rushonrock: So how did the opportunity come about?

VC: It was Joe [Elliott, Def Leppard singer] who came up with the idea. He’s been helping Scott with some of the Lizzy remixes for the reissues and he came up with the idea about a year ago now. Leppard were going to be inactive for a while and I would have been sitting around getting fat. Joe suggested it to Scott and he called me. I know they were trying to get Brian Robertson to come back and, as a fan, I have to admit that would have been very exciting. But for whatever reason Robbo couldn’t or wouldn’t do it and by all accounts I’m the next best thing!

rushonrock: Were you actively looking for a new project or were you enjoying your time off from Leppard?

VC: I don’t enjoy taking time off full stop. I don’t really agree with the concept of taking a whole year off and so even before the Lizzy thing came along I’d planned to do a lot of work during the last 12 months. I’ve been writing with people in LA and I’ve formed a bar band which has been playing around the LA area. We’ve been avoiding the Hollywood bars and playing the San Fernando Valley area. It’s all covers stuff and we do it for $100 a free beer! And the funny thing is that the bulk of the set is made up of Lizzy covers – we do seven, eight or nine Lizzy songs a night!

rushonrock: Do you think the time was right for a Leppard hiatus regardless of your own misgivings?

VC: I do think it was the right time to have a break. For Joe in particular it was important. He was burnt out. We’d been touring for five years without a break and it was starting to take its toll. As for the rest of the guys I’m not sure. I don’t honestly know what Sav’s been doing. Rick Allen’s been pretty busy and Phil’s been busy with his own band. I just think Joe wanted a complete break from Def Leppard rather than a break from everything. As it turns out he’s been working harder than ever with the Lizzy stuff and the Down N Outz.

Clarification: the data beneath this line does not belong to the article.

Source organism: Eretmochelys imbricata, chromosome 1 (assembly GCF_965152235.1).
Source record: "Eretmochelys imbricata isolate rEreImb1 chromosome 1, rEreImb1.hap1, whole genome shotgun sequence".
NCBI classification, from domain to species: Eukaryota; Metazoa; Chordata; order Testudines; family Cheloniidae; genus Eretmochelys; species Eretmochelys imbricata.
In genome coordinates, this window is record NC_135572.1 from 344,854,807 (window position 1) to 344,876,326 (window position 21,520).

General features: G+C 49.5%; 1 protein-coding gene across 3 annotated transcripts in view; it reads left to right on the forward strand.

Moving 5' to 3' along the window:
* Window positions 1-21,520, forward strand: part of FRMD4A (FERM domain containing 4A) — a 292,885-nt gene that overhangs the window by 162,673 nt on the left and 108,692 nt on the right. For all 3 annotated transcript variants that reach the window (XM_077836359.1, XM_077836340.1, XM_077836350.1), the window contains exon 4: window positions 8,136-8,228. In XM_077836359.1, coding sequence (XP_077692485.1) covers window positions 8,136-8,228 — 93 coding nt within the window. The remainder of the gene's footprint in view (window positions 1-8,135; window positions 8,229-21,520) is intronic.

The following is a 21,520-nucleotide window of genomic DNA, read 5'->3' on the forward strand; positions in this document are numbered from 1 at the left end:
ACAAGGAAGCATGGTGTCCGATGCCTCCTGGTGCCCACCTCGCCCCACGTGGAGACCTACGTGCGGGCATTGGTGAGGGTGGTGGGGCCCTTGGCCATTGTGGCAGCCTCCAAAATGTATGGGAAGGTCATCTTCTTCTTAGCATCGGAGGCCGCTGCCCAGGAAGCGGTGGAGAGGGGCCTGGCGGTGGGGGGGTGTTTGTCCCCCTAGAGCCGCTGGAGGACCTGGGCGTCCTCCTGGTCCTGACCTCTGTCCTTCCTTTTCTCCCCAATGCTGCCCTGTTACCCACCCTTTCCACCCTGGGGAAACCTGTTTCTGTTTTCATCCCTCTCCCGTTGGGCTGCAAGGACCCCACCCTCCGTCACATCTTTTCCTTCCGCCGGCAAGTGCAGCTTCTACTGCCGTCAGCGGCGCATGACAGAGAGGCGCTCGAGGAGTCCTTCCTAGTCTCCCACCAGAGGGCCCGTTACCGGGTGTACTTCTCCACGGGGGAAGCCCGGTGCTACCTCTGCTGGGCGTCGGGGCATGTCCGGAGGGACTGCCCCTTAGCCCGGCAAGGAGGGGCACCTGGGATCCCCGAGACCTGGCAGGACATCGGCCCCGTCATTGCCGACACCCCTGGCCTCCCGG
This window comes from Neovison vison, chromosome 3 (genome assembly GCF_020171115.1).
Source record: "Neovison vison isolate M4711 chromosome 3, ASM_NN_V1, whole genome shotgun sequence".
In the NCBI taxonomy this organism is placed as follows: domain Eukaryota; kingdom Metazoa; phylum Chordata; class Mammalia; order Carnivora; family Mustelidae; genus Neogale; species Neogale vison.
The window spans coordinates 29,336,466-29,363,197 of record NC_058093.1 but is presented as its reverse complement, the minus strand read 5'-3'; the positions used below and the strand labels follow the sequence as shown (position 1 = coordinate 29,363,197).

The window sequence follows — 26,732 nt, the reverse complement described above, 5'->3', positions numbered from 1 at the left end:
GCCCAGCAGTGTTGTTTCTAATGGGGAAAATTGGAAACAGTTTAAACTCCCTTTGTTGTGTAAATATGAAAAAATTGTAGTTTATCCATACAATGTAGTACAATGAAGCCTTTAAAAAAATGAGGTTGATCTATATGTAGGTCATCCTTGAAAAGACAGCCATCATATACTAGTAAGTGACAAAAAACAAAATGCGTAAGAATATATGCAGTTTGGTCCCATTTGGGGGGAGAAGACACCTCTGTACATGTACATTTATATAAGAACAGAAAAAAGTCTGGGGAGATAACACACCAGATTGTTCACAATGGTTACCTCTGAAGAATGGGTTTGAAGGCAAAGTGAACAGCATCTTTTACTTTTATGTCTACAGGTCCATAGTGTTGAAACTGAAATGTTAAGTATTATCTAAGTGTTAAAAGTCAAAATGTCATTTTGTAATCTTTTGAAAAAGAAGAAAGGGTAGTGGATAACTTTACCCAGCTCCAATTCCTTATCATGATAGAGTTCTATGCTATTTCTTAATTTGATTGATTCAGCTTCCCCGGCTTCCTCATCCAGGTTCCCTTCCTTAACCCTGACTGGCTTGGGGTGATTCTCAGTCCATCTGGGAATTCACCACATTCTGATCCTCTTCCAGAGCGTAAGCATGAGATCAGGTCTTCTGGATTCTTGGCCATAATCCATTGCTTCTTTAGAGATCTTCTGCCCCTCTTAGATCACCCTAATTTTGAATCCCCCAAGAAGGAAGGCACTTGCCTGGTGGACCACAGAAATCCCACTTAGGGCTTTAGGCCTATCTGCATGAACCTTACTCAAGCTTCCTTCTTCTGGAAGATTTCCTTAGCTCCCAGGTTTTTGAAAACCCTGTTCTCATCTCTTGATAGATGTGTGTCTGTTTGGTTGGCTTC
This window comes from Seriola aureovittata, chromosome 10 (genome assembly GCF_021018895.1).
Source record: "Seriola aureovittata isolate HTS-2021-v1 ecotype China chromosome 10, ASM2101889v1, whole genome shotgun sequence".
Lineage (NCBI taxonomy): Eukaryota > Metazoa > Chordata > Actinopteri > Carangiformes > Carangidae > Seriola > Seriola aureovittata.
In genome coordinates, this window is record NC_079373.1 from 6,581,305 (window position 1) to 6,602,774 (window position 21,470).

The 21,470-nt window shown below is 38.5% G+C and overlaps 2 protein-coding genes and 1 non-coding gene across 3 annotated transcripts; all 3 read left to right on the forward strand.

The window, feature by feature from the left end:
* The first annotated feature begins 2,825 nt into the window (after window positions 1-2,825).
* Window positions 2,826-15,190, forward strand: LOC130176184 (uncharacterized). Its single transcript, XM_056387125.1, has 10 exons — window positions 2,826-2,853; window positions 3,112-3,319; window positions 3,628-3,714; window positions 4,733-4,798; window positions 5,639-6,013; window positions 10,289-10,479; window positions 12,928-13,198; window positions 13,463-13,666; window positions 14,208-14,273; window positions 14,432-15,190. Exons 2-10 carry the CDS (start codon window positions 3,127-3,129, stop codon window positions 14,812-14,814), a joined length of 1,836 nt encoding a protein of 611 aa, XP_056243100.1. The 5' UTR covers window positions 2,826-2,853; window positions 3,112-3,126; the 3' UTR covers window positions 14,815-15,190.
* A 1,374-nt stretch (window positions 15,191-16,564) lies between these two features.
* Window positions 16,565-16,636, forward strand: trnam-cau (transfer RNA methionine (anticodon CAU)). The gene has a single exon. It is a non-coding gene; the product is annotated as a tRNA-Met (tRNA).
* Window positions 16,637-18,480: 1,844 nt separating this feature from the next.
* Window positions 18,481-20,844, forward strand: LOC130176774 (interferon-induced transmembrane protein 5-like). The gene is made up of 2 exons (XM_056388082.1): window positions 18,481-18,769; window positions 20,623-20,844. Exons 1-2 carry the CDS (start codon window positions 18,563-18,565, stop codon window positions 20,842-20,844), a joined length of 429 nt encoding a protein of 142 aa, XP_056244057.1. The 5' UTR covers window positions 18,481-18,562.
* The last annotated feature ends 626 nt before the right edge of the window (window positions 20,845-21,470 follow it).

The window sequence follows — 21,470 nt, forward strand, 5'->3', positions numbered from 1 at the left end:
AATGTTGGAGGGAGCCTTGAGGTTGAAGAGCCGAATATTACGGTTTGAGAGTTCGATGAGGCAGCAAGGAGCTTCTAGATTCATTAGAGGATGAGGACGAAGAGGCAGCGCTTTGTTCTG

rushonrock: So what does the immediate future hold for Leppard?

VC: We’ve got a couple of new songs on the go. We have a live record coming out in 2011 and we’re looking at attaching two, three or four new songs to that album when it comes out. There are also plans for a career-encompassing box set. It will happen but we need to sort a few things out contractually. As it happens we’re talking to our old label Universal about re-signing with them. That would make things a lot easier. Leppard will be back this summer and we’ll be touring North America and Canada.

rushonrock: If the chance to join Lizzy was a highlight of 2010 then was the passing of your former band mate Ronnie James Dio a low point?

VC: You know, I was numb to the whole thing. I hadn’t talked to Ronnie in 25 years so it wasn’t as if we were close. My mother died nine or 10 days before him so I was preoccupied with that. And my father died nine months before that. It was a really tough year on a personal level and I had enough to think about. The news about Ronnie James Dio just bounced off me. It was a difficult relationship on a personal level anyway. I was really proud of the music we made together but it was tough being in a band together. But he died way too young.